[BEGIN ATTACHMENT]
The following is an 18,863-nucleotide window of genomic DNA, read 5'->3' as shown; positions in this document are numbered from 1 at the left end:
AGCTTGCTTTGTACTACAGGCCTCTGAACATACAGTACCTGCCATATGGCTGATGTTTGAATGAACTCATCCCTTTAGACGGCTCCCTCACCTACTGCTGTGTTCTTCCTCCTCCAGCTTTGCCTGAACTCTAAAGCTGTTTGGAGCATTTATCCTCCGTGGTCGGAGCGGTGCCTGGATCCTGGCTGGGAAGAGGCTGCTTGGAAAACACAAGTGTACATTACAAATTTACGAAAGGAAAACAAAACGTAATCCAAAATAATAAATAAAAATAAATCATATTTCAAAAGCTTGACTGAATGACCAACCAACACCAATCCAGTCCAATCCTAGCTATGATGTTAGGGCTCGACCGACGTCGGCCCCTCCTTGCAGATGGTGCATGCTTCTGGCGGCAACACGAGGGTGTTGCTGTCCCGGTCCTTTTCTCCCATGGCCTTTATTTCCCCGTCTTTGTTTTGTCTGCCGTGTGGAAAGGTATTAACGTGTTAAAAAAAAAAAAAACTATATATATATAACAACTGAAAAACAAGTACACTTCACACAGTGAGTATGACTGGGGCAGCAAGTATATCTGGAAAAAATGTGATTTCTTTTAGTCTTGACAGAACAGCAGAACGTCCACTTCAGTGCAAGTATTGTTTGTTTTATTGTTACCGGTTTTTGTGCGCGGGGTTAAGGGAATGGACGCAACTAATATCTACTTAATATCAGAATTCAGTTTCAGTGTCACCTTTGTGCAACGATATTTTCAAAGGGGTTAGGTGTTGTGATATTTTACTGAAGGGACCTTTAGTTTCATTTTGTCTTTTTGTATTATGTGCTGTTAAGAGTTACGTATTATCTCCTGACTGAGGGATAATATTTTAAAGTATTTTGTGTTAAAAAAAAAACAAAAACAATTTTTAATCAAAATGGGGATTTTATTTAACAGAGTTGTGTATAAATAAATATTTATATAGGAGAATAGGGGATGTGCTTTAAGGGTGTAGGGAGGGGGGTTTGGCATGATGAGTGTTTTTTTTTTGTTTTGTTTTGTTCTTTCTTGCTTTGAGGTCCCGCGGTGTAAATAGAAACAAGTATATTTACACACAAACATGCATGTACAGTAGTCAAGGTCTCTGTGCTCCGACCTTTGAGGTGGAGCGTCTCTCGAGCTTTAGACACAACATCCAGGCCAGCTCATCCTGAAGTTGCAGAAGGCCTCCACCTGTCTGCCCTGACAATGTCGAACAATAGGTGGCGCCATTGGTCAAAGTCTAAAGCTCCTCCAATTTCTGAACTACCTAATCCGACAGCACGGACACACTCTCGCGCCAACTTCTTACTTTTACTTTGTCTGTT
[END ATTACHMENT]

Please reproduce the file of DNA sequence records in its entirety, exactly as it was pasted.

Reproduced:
The following is an 18,863-nucleotide window of genomic DNA, read 5'->3' as shown; positions in this document are numbered from 1 at the left end:
AGCTTGCTTTGTACTACAGGCCTCTGAACATACAGTACCTGCCATATGGCTGATGTTTGAATGAACTCATCCCTTTAGACGGCTCCCTCACCTACTGCTGTGTTCTTCCTCCTCCAGCTTTGCCTGAACTCTAAAGCTGTTTGGAGCATTTATCCTCCGTGGTCGGAGCGGTGCCTGGATCCTGGCTGGGAAGAGGCTGCTTGGAAAACACAAGTGTACATTACAAATTTACGAAAGGAAAACAAAACGTAATCCAAAATAATAAATAAAAATAAATCATATTTCAAAAGCTTGACTGAATGACCAACCAACACCAATCCAGTCCAATCCTAGCTATGATGTTAGGGCTCGACCGACGTCGGCCCCTCCTTGCAGATGGTGCATGCTTCTGGCGGCAACACGAGGGTGTTGCTGTCCCGGTCCTTTTCTCCCATGGCCTTTATTTCCCCGTCTTTGTTTTGTCTGCCGTGTGGAAAGGTATTAACGTGTTAAAAAAAAAAAAAACTATATATATATAACAACTGAAAAACAAGTACACTTCACACAGTGAGTATGACTGGGGCAGCAAGTATATCTGGAAAAAATGTGATTTCTTTTAGTCTTGACAGAACAGCAGAACGTCCACTTCAGTGCAAGTATTGTTTGTTTTATTGTTACCGGTTTTTGTGCGCGGGGTTAAGGGAATGGACGCAACTAATATCTACTTAATATCAGAATTCAGTTTCAGTGTCACCTTTGTGCAACGATATTTTCAAAGGGGTTAGGTGTTGTGATATTTTACTGAAGGGACCTTTAGTTTCATTTTGTCTTTTTGTATTATGTGCTGTTAAGAGTTACGTATTATCTCCTGACTGAGGGATAATATTTTAAAGTATTTTGTGTTAAAAAAAAAACAAAAACAATTTTTAATCAAAATGGGGATTTTATTTAACAGAGTTGTGTATAAATAAATATTTATATAGGAGAATAGGGGATGTGCTTTAAGGGTGTAGGGAGGGGGGTTTGGCATGATGAGTGTTTTTTTTTTGTTTTGTTTTGTTCTTTCTTGCTTTGAGGTCCCGCGGTGTAAATAGAAACAAGTATATTTACACACAAACATGCATGTACAGTAGTCAAGGTCTCTGTGCTCCGACCTTTGAGGTGGAGCGTCTCTCGAGCTTTAGACACAACATCCAGGCCAGCTCATCCTGAAGTTGCAGAAGGCCTCCACCTGTCTGCCCTGACAATGTCGAACAATAGGTGGCGCCATTGGTCAAAGTCTAAAGCTCCTCCAATTTCTGAACTACCTAATCCGACAGCACGGACACACTCTCGCGCCAACTTCTTACTTTTACTTTGTCTGTT